BenchmarkFieldMapDiveSuccessParallel-8                           3000000               467 ns/op             432 B/op         18 allocs/op
BenchmarkFieldMapDiveFailure-8                                   1000000              1082 ns/op             512 B/op         16 allocs/op
BenchmarkFieldMapDiveFailureParallel-8                           5000000               425 ns/op             512 B/op         16 allocs/op
BenchmarkFieldMapDiveWithKeysSuccess-8                           1000000              1539 ns/op             480 B/op         21 allocs/op
BenchmarkFieldMapDiveWithKeysSuccessParallel-8                   3000000               613 ns/op             480 B/op         21 allocs/op
BenchmarkFieldMapDiveWithKeysFailure-8                           1000000              1413 ns/op             721 B/op         21 allocs/op
BenchmarkFieldMapDiveWithKeysFailureParallel-8                   3000000               575 ns/op             721 B/op         21 allocs/op
BenchmarkFieldCustomTypeSuccess-8                               10000000               216 ns/op              32 B/op          2 allocs/op
BenchmarkFieldCustomTypeSuccessParallel-8                       20000000                82.2 ns/op            32 B/op          2 allocs/op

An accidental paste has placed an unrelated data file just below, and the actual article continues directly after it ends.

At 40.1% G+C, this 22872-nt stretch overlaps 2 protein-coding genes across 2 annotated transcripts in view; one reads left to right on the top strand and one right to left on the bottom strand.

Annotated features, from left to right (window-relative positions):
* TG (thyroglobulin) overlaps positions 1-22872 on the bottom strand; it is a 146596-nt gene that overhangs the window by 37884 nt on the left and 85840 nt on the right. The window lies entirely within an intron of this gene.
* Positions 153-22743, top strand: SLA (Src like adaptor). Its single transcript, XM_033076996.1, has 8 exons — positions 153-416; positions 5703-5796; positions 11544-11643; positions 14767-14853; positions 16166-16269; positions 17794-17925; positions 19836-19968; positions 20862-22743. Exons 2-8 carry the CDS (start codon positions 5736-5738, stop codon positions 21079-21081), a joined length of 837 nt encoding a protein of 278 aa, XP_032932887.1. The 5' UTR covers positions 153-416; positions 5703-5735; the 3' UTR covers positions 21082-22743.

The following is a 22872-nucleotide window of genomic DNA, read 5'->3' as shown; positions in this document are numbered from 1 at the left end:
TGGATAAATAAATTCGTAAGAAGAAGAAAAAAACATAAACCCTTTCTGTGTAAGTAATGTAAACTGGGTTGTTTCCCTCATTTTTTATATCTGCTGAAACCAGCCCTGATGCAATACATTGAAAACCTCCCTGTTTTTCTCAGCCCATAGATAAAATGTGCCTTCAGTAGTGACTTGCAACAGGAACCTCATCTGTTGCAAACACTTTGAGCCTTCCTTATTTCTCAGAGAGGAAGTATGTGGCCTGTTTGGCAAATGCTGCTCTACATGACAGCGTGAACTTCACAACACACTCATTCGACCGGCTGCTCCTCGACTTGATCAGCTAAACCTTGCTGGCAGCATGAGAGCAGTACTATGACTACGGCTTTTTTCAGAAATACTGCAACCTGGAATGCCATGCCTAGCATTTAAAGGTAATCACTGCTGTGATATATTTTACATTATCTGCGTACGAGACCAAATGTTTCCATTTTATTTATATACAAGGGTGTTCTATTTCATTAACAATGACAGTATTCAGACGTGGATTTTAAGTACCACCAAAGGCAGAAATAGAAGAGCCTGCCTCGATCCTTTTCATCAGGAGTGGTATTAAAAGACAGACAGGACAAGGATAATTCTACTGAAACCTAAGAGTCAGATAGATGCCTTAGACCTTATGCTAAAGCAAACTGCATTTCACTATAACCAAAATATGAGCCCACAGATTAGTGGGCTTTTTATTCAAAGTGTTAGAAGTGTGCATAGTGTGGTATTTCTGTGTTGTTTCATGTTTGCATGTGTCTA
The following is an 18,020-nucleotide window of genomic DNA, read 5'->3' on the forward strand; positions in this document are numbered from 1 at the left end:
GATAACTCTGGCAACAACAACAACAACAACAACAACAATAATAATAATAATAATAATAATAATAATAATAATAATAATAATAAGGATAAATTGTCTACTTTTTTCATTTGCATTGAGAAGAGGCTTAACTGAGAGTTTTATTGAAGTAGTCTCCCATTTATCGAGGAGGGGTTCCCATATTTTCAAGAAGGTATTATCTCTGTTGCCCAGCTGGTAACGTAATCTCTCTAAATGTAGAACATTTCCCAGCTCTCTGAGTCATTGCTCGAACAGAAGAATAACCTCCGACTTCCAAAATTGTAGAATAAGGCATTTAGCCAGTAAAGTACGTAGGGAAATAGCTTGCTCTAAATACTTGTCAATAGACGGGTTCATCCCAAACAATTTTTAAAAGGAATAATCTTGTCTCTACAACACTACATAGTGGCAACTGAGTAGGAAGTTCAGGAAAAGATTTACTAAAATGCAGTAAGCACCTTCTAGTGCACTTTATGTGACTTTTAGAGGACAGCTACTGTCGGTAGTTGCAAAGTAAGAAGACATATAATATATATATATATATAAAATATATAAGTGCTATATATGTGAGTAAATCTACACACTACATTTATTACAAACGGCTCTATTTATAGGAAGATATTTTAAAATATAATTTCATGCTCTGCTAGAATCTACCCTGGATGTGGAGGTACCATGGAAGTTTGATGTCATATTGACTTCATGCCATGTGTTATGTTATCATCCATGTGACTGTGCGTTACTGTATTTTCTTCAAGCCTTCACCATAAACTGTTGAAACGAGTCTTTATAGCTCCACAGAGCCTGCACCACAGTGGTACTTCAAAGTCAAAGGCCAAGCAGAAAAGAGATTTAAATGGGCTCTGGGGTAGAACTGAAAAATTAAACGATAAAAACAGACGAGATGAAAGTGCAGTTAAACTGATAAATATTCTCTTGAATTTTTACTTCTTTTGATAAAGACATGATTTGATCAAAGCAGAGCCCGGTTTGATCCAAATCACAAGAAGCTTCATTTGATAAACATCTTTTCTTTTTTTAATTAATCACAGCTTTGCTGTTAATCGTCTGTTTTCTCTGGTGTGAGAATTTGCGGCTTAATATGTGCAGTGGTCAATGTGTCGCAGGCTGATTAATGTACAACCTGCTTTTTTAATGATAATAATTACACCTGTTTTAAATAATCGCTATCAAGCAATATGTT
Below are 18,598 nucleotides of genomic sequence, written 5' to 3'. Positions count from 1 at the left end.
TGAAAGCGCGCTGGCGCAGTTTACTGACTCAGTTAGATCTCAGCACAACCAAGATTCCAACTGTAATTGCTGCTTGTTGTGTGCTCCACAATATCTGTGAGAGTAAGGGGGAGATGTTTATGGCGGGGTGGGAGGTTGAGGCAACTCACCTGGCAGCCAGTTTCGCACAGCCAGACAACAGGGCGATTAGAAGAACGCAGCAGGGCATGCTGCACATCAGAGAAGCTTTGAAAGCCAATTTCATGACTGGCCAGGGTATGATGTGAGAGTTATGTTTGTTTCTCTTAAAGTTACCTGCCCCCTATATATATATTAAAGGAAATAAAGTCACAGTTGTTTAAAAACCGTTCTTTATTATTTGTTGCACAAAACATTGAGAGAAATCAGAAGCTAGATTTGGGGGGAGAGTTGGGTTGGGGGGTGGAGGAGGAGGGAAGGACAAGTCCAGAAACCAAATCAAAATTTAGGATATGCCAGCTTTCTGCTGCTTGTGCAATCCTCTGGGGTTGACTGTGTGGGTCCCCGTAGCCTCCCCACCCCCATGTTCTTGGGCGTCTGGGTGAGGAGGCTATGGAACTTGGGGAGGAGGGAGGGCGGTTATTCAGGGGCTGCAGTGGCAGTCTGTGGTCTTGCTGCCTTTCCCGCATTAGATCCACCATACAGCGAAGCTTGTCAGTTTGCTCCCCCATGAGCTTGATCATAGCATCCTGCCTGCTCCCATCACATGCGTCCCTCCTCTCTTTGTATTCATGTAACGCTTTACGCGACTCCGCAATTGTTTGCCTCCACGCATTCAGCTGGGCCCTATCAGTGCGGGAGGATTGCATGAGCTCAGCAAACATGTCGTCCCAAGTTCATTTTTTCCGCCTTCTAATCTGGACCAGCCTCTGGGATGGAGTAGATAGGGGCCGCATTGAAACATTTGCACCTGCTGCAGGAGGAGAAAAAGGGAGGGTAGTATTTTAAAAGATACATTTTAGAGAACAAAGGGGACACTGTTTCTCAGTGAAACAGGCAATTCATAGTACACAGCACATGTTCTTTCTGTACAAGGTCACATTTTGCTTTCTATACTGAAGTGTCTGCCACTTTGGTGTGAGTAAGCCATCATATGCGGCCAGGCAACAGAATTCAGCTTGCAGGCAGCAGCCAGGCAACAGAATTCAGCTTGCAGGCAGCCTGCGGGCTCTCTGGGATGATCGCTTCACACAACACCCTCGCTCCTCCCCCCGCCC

BenchmarkFieldCustomTypeFailure-8                                5000000               274 ns/op             208 B/op          4 allocs/op
BenchmarkFieldCustomTypeFailureParallel-8                       20000000               116 ns/op             208 B/op          4 allocs/op
BenchmarkFieldOrTagSuccess-8                                     2000000               740 ns/op              16 B/op          1 allocs/op
BenchmarkFieldOrTagSuccessParallel-8                             3000000               474 ns/op              16 B/op          1 allocs/op
BenchmarkFieldOrTagFailure-8                                     3000000               471 ns/op             224 B/op          5 allocs/op
BenchmarkFieldOrTagFailureParallel-8                             3000000               414 ns/op             224 B/op          5 allocs/op
BenchmarkStructLevelValidationSuccess-8                         10000000               213 ns/op              32 B/op          2 allocs/op
BenchmarkStructLevelValidationSuccessParallel-8                 20000000                91.8 ns/op            32 B/op          2 allocs/op
BenchmarkStructLevelValidationFailure-8                          3000000               473 ns/op             304 B/op          8 allocs/op